It’s hard to think of spending the night in a tent when it’s minus 45 degrees Celsius outside, but if you want to camp in Canada’s mountain parks this summer, that’s exactly what you were doing earlier this month.
At least that’s what you had hoped you’d be doing: online camping reservations opened up on January 7; however, the system suffered a major slowdown and users all over the world experienced frustration as they were blocked out of the site while the software attempted to process requests.
To be fair, the delay in JNP was (according to officials) just 19 minutes long but the following day, when Banff National Park opened itself to the world, the online booking site was down for hours as tens of thousands of people trying to reserve their campsites overwhelmed the system. Parks Canada said there were over 35,000 website connections attempting to reserve campsites at 8 a.m. MST on January 8. At the end of the day, more than 22,000 reservations were completed for Banff National Park on their opening day.
Today (January 22), reservations opened for backcountry campsites in JNP, and while there were apparently less problems with the website freezing up, many frustrated users still took to Facebook to vent their anger.
If it wasn’t the same problem for the past several years, perhaps we could be a little more forgiving. But it’s tough to remain patient when you’re trying to plan a holiday eight months in advance at 8 a.m. on a weekday morning and the same issues keep cropping up.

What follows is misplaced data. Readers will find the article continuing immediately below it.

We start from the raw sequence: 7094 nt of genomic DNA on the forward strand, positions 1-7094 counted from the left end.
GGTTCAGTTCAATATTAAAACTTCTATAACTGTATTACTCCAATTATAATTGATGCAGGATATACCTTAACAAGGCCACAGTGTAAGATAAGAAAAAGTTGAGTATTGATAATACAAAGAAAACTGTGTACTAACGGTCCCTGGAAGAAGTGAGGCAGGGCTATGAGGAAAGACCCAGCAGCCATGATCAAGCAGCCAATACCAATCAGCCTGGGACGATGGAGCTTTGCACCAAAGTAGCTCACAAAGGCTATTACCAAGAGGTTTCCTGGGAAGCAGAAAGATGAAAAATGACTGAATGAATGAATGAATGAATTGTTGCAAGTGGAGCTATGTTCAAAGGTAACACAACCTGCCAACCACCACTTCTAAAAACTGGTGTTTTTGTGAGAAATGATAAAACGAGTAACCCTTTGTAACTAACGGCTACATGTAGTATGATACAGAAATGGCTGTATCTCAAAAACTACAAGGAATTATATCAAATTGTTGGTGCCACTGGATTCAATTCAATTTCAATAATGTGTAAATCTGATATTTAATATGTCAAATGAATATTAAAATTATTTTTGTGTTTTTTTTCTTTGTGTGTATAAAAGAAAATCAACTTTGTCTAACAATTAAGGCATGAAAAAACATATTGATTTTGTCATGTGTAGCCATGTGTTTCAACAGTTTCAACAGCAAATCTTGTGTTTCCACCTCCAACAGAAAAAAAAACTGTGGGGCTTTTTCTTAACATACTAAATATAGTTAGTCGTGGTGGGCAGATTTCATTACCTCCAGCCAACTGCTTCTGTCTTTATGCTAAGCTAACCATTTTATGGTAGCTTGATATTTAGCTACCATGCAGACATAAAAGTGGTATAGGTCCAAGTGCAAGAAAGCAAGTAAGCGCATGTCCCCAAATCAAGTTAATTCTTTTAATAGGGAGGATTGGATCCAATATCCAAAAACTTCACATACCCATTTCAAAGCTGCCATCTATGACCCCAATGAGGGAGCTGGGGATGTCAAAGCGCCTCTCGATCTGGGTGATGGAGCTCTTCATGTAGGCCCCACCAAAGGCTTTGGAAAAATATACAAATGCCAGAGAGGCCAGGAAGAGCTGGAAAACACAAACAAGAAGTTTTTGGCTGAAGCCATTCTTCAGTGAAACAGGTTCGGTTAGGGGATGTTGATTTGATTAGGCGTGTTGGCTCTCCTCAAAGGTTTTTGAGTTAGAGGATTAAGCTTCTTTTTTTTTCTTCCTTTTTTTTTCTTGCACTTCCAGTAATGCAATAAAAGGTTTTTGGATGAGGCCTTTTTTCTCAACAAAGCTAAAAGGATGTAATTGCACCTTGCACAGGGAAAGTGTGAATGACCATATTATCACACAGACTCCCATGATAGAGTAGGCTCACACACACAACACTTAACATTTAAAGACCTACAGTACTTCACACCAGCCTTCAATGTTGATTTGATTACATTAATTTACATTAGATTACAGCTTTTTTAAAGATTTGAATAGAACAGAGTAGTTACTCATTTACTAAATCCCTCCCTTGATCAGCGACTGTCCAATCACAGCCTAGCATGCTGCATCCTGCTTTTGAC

What’s also frustrating is that when the time comes to pack the car and head to mountains, many of the folks who booked won’t actually show up to their campsites. This is more of an issue with backcountry campsites than it is with those in the front country but the fact remains: there aren’t enough financial penalties for people who don’t cancel their bookings. The result is that many coveted campsites sit empty, despite showing as full on the website.
These are all problems that were bound to arise when the booking system moved online. We know the supply and demand for national park campsites is extremely askew and we accept the first come, first serve philosophy seems like the only fair way to approach it.
But is it? The Lake O’Hara shuttle bus is going to a lottery system to reduce stress on the system and the Maligne Lake Ski Club uses a random draw to book guests into its Shangri-la Cabin here in JNP. Is it time to institute something similar for our national campsites?
For the record, Parks Canada has said that they are always looking into improving the reservation service, and that “the Agency continues to evaluate the benefits and drawbacks of other options, such as wait-queues and different reservation windows to help distribute the demand.”
Some have suggested dividing the booking windows between different dates and still others have said Canadians should have the first crack at national park campsites.
Something’s got to give: it’s embarrassing to think that all across the country, online users are simultaneously screaming at their screens, cursing the organization that is built to help people access and appreciate our national treasures. Mind you, if it took your mind off the polar vortex last week, I suppose that’s something.
Bob Covey // email@example.com